and this is amazing to witness — to see the transgender movement and the anti-bullying campaigns bringing safety and protection to these beautiful and different people who have been persecuted and shamed in the past.
it is wise to remember that the oracles of delphi were hermaphrodites and considered gifts from the gods. it is important to honor and hold dear those human creatures who stand out differently from the rest for they are truly a gift!!! they are a unique manifestation of the human possibility.
and i, for one, know a bunch of straight people who are barely hanging on to their identification as "straight" people. and it’s not sex that is making their hold so tenuous. it’s the restrictive nature of tight definitions surrounding GENDER, not sex, which is really changing.
men and women should be free to wear what they want to wear. men and women should be allowed to be beautiful and feminine. women and men should be allowed to be masculine. if you can grow a mustache, you shouldn’t be persecuted for having lip hair.
in my dreams, i want to see women who have mustaches growing them out and being proud and sexy for having them. if a man wants to swish his hips and walk like a panther, others shouldn’t be so threatened that they feel violence. instead, they should acknowledge that the violence they are feeling is a war in their own heart — it is their desire for another bucking up against preconceived ideas about how their desire for another is wrong.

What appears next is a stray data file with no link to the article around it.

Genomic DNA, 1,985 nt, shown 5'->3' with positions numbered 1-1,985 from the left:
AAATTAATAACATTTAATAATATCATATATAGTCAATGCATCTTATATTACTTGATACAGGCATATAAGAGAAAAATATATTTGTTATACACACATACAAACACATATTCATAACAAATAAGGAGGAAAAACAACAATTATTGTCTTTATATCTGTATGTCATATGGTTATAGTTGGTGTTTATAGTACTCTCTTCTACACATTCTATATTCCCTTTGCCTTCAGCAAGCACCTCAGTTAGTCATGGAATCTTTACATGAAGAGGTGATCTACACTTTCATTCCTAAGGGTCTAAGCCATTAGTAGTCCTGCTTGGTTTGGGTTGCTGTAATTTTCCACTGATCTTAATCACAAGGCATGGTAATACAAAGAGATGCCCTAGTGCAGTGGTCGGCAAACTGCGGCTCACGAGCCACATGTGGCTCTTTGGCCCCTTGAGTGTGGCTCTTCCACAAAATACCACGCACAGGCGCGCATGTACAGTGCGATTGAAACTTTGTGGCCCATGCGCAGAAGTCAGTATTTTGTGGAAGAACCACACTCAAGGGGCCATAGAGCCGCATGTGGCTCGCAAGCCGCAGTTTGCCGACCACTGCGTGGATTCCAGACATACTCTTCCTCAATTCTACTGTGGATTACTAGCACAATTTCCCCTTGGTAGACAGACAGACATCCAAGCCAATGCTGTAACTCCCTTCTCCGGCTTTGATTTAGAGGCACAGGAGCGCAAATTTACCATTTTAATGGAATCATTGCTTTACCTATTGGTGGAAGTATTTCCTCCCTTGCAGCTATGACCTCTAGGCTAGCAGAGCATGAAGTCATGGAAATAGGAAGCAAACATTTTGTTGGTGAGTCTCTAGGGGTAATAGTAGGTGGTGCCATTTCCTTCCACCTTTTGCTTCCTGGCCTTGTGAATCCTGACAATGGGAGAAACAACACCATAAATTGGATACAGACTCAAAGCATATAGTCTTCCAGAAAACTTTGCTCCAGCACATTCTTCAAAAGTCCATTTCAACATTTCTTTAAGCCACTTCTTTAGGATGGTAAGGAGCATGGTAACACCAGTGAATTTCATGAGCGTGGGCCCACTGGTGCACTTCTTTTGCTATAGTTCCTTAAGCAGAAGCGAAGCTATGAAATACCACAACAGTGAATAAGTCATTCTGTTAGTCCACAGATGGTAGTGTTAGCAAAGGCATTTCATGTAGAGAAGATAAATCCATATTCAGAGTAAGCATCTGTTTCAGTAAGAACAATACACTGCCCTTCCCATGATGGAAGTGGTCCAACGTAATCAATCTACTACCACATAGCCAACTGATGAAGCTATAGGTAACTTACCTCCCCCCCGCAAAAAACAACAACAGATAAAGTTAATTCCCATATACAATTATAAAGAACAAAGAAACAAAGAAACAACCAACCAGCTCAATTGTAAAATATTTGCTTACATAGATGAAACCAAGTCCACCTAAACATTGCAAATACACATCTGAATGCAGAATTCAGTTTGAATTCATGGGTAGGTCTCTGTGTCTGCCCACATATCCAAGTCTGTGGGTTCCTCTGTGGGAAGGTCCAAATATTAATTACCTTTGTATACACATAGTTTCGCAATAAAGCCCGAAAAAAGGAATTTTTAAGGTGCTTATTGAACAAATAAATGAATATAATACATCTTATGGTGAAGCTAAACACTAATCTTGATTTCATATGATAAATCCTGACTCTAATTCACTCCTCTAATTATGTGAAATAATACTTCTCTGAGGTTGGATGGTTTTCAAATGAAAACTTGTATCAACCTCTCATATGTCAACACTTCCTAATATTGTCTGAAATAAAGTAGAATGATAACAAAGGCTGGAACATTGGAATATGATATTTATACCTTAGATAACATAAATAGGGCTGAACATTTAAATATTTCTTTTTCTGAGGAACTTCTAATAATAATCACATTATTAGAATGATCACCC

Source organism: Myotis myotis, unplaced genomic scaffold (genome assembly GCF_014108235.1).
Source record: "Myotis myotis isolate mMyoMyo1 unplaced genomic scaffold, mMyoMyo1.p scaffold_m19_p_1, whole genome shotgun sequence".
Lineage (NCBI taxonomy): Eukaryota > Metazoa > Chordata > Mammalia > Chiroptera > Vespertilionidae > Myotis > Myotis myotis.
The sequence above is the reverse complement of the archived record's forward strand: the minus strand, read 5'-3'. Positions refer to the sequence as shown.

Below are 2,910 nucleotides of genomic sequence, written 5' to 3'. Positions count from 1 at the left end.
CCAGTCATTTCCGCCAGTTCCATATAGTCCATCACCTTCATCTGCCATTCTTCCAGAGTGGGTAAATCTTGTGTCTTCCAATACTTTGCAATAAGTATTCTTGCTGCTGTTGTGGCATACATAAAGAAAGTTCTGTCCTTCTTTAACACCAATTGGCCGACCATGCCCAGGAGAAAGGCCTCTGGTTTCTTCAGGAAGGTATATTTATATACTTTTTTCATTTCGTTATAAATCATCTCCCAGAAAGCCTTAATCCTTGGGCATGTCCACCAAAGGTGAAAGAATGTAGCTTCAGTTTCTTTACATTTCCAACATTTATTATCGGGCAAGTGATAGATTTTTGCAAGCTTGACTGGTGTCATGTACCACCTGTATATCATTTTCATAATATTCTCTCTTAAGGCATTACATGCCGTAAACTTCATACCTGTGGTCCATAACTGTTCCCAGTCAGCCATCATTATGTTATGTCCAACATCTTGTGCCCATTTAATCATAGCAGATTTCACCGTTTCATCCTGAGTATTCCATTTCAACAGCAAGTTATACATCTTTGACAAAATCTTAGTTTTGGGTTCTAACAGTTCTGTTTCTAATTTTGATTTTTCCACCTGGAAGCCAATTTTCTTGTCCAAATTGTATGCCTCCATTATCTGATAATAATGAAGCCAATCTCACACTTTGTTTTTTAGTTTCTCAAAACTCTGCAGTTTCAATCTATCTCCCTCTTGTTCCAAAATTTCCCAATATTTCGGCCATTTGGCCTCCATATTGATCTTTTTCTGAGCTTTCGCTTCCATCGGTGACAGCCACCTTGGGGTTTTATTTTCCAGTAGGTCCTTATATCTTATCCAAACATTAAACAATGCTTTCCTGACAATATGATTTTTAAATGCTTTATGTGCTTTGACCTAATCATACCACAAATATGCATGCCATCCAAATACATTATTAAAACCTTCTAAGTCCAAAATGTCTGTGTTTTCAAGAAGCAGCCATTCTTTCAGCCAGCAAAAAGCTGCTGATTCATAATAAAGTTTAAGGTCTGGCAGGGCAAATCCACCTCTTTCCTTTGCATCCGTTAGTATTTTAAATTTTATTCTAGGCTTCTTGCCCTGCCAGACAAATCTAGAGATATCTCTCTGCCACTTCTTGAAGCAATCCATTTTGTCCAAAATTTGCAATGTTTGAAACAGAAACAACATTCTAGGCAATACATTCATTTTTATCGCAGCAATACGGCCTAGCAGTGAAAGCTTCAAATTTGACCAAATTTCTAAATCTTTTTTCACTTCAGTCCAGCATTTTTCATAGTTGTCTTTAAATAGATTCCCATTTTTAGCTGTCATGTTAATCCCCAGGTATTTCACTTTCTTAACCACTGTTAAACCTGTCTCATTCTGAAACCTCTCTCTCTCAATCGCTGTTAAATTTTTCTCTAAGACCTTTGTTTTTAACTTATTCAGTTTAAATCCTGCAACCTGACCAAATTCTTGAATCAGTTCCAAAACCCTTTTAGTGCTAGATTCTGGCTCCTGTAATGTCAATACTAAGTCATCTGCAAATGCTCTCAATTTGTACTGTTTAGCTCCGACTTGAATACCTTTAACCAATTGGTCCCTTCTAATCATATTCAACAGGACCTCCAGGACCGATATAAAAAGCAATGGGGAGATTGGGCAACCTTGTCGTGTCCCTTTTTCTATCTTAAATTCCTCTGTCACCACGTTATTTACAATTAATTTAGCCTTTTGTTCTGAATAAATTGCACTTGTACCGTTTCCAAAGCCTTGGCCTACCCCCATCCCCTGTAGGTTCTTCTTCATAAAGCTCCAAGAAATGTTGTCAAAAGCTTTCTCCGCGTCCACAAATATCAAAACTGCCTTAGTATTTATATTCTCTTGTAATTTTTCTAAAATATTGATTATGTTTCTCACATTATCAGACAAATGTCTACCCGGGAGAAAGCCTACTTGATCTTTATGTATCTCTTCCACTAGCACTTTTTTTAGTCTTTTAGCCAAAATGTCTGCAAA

we are all just here to feel the wind.
it is not a long journey for any individual.
the rainbow flag belongs to all peace warriors — regardless of sex/gender orientation. this flag is about all the skin colors of the human world celebrating life and happiness and love and unity. it’s not about exclusion OR inclusion. it’s about being next to one another and being different and still being able to wave in the wind as one.
East African Coalition Logistics Conference, January 2011
Image by US Army Africa
Lt. Col. Justin Ojiambo Khaduli (left), and Maj. Cherotwei Simotwo, of the Kenyan Ministry of Defense, speak at the East African Coalition Logistics Conference in Djibouti City, Djibouti, Jan. 7, 2011. The conference, hosted by Combined Joint Task Force-Horn of Africa, brought representatives from U.S. Africa Command and more than 10 African partner nations together to exchange ideas and discuss solutions to transportation and logistics issues in their countries.
U.S. Air Force photo by Staff Sgt. Kathrine McDowell
Military logistics officers gathered in Djibouti in early January to participate in the first East African Coalition Logistics Conference, hosted by Combined Joint Task Force – Horn of Africa. The conference brought together logistics officers from U.S. Africa Command, its sub component commands for the Army, Navy, Air Force, and CJTF-HOA, as well as partner nations from more than 10 African countries, and South Korea.
The conference expanded understanding between partner-nation logistics operations, conducted international logistics orientations, established cooperative partner-nation relationships and built on these relationships for the future. African nation participants included Djibouti, Kenya, Rwanda, Burundi, Uganda, Tanzania and Mauritius. Delegates from the African Union were also in attendance.